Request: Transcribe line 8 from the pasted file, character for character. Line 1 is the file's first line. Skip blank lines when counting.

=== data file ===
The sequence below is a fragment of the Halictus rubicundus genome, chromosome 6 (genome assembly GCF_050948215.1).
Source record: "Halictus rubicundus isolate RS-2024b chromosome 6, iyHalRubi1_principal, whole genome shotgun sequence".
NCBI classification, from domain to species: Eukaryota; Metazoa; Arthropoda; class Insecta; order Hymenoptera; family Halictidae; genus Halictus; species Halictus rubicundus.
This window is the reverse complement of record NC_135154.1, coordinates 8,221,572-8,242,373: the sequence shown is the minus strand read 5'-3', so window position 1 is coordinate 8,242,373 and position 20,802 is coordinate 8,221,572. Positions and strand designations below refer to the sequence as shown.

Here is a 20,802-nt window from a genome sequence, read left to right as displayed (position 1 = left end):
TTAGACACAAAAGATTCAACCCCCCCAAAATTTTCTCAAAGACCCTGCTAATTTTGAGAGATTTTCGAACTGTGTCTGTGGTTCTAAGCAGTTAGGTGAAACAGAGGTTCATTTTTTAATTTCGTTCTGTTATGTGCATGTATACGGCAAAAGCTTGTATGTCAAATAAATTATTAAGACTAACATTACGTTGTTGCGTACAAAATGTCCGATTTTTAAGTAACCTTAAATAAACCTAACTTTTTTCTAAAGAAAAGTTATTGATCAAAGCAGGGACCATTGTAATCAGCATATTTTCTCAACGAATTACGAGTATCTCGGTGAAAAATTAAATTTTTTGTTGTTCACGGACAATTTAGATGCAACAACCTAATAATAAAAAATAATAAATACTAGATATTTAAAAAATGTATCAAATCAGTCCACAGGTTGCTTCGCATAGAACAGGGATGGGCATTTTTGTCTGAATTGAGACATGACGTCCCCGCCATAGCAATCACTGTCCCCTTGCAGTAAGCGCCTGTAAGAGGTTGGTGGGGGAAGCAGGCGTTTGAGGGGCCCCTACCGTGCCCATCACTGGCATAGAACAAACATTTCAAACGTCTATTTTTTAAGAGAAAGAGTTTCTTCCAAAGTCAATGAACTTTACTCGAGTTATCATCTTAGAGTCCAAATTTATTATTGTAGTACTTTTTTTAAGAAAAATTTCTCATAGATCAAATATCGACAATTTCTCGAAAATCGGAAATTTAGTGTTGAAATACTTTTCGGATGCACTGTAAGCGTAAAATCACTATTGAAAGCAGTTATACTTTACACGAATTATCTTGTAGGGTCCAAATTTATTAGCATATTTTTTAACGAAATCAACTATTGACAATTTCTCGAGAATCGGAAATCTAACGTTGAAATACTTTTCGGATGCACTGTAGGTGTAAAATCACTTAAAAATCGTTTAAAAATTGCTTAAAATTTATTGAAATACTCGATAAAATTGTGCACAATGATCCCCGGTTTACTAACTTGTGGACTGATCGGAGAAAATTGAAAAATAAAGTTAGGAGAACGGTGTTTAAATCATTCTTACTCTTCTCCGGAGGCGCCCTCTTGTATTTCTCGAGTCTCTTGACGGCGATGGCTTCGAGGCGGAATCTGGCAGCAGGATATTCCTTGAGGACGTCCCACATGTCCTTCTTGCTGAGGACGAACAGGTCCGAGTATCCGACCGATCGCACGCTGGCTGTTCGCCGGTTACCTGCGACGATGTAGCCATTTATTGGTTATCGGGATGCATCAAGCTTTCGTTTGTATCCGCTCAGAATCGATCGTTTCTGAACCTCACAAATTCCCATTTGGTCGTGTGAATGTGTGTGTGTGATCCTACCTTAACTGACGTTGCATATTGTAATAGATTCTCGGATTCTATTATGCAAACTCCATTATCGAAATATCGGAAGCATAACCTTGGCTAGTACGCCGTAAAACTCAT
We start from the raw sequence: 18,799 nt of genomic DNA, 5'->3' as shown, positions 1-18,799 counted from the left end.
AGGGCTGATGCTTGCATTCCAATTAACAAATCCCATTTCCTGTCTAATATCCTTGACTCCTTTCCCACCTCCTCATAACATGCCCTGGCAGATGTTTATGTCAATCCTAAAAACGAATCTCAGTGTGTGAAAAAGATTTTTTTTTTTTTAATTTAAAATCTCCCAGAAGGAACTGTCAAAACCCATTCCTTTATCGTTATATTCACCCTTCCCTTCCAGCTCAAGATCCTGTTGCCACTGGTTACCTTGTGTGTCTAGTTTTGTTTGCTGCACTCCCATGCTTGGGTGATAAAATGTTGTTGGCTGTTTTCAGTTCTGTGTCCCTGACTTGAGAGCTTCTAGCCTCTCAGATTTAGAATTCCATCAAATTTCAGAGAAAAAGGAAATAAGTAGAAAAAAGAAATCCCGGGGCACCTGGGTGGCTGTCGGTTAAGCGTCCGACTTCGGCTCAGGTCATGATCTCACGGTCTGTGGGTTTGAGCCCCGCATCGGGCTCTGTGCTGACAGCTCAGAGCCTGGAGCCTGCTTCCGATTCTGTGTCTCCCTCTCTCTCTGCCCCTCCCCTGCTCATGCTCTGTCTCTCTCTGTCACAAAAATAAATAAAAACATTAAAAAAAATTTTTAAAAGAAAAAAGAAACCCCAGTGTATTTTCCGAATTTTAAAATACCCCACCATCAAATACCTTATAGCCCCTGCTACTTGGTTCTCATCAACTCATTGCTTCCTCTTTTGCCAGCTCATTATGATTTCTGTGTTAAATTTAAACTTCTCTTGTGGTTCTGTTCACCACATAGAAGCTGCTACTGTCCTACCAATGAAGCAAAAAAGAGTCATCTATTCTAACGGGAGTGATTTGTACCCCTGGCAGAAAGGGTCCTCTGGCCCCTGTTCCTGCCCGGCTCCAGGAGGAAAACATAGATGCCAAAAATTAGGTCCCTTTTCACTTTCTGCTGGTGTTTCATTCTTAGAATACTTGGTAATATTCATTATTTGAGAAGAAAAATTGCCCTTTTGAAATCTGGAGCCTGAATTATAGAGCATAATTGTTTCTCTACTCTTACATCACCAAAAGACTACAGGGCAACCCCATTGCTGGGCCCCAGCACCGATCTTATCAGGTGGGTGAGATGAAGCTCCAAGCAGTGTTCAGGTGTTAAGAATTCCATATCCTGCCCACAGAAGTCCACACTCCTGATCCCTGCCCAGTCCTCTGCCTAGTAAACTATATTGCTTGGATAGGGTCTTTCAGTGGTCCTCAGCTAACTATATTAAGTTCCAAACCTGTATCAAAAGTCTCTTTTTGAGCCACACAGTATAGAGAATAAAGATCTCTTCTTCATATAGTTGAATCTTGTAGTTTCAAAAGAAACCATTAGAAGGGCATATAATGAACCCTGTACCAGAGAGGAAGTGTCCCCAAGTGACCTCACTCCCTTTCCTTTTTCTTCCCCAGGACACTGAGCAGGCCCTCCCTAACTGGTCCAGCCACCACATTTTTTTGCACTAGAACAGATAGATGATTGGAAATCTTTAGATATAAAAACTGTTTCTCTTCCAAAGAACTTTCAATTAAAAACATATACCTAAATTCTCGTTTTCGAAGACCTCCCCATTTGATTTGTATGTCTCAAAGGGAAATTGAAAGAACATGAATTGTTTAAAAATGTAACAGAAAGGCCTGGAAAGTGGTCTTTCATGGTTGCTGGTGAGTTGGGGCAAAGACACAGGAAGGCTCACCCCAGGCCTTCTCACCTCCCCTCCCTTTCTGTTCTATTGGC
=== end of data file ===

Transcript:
AGGGCTGATGCTTGCATTCCAATTAACAAATCCCATTTCCTGTCTAATATCCTTGACTCCTTTCCCACCTCCTCATAACATGCCCTGGCAGATGTTTATGTCAATCCTAAAAACGAATCTCAGTGTGTGAAAAAGATTTTTTTTTTTTTAATTTAAAATCTCCCAGAAGGAACTGTCAAAACCCATTCCTTTATCGTTATATTCACCCTTCCCTTCCAGCTCAAGATCCTGTTGCCACTGGTTACCTTGTGTGTCTAGTTTTGTTTGCTGCACTCCCATGCTTGGGTGATAAAATGTTGTTGGCTGTTTTCAGTTCTGTGTCCCTGACTTGAGAGCTTCTAGCCTCTCAGATTTAGAATTCCATCAAATTTCAGAGAAAAAGGAAATAAGTAGAAAAAAGAAATCCCGGGGCACCTGGGTGGCTGTCGGTTAAGCGTCCGACTTCGGCTCAGGTCATGATCTCACGGTCTGTGGGTTTGAGCCCCGCATCGGGCTCTGTGCTGACAGCTCAGAGCCTGGAGCCTGCTTCCGATTCTGTGTCTCCCTCTCTCTCTGCCCCTCCCCTGCTCATGCTCTGTCTCTCTCTGTCACAAAAATAAATAAAAACATTAAAAAAAATTTTTAAAAGAAAAAAGAAACCCCAGTGTATTTTCCGAATTTTAAAATACCCCACCATCAAATACCTTATAGCCCCTGCTACTTGGTTCTCATCAACTCATTGCTTCCTCTTTTGCCAGCTCATTATGATTTCTGTGTTAAATTTAAACTTCTCTTGTGGTTCTGTTCACCACATAGAAGCTGCTACTGTCCTACCAATGAAGCAAAAAAGAGTCATCTATTCTAACGGGAGTGATTTGTACCCCTGGCAGAAAGGGTCCTCTGGCCCCTGTTCCTGCCCGGCTCCAGGAGGAAAACATAGATGCCAAAAATTAGGTCCCTTTTCACTTTCTGCTGGTGTTTCATTCTTAGAATACTTGGTAATATTCATTATTTGAGAAGAAAAATTGCCCTTTTGAAATCTGGAGCCTGAATTATAGAGCATAATTGTTTCTCTACTCTTACATCACCAAAAGACTACAGGGCAACCCCATTGCTGGGCCCCAGCACCGATCTTATCAGGTGGGTGAGATGAAGCTCCAAGCAGTGTTCAGGTGTTAAGAATTCCATATCCTGCCCACAGAAGTCCACACTCCTGATCCCTGCCCAGTCCTCTGCCTAGTAAACTATATTGCTTGGATAGGGTCTTTCAGTGGTCCTCAGCTAACTATATTAAGTTCCAAACCTGTATCAAAAGTCTCTTTTTGAGCCACACAGTATAGAGAATAAAGATCTCTTCTTCATATAGTTGAATCTTGTAGTTTCAAAAGAAACCATTAGAAGGGCATATAATGAACCCTGTACCAGAGAGGAAGTGTCCCCAAGTGACCTCACTCCCTTTCCTTTTTCTTCCCCAGGACACTGAGCAGGCCCTCCCTAACTGGTCCAGCCACCACATTTTTTTGCACTAGAACAGATAGATGATTGGAAATCTTTAGATATAAAAACTGTTTCTCTTCCAAAGAACTTTCAATTAAAAACATATACCTAAATTCTCGTTTTCGAAGACCTCCCCATTTGATTTGTATGTCTCAAAGGGAAATTGAAAGAACATGAATTGTTTAAAAATGTAACAGAAAGGCCTGGAAAGTGGTCTTTCATGGTTGCTGGTGAGTTGGGGCAAAGACACAGGAAGGCTCACCCCAGGCCTTCTCACCTCCCCTCCCTTTCTGTTCTATTGGC